GUPPYFRIEND is a washing bag that protects the environment and your clothes. When we’re doing laundry, microplastics (small plastic fibres) travel in the wastewater and end up polluting our rivers and oceans. GUPPYFRIEND puts an end to this avoidable madness by collecting the fibres in the corners of the bag so you can dispose of them at the end of the wash. It’s super simple: put clothes into the bag, put the bag into the washing machine, discard the fibres, have healthier clothes and a healthier planet.
N O T E S O N
“Auld Lang Syne”
Singing “Auld Lang Syne” at the stroke of midnight on New Year’s Eve is a tradition beloved by people around the world, especially in English-speaking nations. In Scotland, where the song originated, people celebrate the last day of the year (known as Hogmanay) by forming a circle, crossing their arms in front of their bodies, and joining hands with their neighbours as they sing the song.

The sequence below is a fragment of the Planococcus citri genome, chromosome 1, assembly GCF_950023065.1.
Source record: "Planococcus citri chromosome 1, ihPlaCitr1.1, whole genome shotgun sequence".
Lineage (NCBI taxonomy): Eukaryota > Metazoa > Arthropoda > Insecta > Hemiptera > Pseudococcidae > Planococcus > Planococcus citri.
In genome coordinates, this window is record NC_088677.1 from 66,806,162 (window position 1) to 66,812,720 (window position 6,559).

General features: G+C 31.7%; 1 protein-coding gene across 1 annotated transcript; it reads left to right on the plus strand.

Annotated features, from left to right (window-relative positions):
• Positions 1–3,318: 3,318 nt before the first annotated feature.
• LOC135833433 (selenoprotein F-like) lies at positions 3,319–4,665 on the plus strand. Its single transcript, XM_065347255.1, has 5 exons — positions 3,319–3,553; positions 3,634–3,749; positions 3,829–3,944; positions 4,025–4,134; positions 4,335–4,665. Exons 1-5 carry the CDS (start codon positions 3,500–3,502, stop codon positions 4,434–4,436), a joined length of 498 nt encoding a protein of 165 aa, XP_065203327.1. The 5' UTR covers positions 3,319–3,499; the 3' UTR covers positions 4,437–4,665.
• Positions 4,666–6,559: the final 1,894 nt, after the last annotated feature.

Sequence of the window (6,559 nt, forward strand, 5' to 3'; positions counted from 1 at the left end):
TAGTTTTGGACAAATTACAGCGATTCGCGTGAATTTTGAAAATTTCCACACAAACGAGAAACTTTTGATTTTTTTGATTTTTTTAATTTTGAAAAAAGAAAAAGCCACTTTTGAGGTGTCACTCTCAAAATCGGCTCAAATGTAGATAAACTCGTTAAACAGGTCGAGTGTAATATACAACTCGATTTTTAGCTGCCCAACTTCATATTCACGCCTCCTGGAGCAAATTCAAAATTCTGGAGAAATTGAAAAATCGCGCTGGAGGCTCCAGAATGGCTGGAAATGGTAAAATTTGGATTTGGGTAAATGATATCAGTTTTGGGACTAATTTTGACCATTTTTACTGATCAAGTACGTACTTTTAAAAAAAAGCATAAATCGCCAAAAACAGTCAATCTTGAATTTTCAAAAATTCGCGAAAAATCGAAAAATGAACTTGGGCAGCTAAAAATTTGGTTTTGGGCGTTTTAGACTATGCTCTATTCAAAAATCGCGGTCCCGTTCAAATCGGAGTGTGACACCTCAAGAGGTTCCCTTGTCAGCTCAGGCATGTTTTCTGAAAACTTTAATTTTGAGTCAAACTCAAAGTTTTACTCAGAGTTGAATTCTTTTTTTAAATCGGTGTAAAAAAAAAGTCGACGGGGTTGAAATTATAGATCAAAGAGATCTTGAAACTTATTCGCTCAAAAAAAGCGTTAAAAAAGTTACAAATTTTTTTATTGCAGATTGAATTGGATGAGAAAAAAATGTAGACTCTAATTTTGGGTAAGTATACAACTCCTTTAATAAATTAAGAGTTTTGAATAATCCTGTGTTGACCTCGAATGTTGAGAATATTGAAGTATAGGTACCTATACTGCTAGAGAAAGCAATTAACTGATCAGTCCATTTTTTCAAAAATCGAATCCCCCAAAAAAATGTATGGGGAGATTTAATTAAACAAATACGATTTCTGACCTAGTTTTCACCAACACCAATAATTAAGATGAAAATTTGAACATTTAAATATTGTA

“Auld Lang Syne” is a Scottish poem written by Robert Burns in the late 1700s, but it was based on a popular old folk song. In 1799, almost ten years after Burns sent the poem to the Scots Musical Museum, it was set to a traditional tune which is the one we sing along to today.
Its title, when translated into standard English, means ‘old long since’ which can be interpreted as ‘for the sake of old times’. The lyrics refer to adventures had, such as paddling in a stream and running about the hills, making it the ideal way to reflect and say goodbye.
“Auld Lang Syne” isn’t just sung on New Year’s Eve but also at funerals, Scout camping trips, graduation processions, and independence ceremonies. The melody has been adopted and the lyrics adapted worldwide; in Thailand, it's a patriotic song about the King, in the Netherlands, a football tune, and in Japan, a signal letting people know that stores will be closing soon. In the early 1900s, the South Korean government in exile even adopted the tune as their national anthem.